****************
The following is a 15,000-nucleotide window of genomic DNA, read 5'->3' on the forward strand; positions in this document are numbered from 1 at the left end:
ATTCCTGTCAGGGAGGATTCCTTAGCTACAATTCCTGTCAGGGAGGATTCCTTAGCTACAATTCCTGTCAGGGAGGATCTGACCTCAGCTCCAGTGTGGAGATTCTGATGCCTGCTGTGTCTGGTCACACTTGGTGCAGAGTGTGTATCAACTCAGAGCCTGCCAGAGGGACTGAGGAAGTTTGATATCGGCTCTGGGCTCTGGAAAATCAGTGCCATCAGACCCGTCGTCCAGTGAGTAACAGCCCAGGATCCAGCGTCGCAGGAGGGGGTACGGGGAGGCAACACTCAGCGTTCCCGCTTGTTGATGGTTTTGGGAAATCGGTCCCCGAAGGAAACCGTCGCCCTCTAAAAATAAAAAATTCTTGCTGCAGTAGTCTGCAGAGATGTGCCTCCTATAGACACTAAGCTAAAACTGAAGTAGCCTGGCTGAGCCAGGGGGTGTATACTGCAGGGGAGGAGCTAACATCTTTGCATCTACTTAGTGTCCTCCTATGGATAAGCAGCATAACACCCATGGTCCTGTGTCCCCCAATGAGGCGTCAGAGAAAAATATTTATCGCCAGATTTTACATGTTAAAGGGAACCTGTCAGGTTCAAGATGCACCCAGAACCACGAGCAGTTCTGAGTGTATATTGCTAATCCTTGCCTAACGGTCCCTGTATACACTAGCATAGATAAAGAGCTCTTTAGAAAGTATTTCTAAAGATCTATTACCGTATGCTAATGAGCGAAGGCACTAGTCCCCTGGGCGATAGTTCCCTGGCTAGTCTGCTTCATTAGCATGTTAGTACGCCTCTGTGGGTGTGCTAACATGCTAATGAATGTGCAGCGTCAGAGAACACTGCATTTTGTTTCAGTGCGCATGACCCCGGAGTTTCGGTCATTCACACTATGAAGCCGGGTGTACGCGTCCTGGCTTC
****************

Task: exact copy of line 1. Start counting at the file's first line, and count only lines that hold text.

The following is a 15,000-nucleotide window of genomic DNA, read 5'->3' on the forward strand; positions in this document are numbered from 1 at the left end: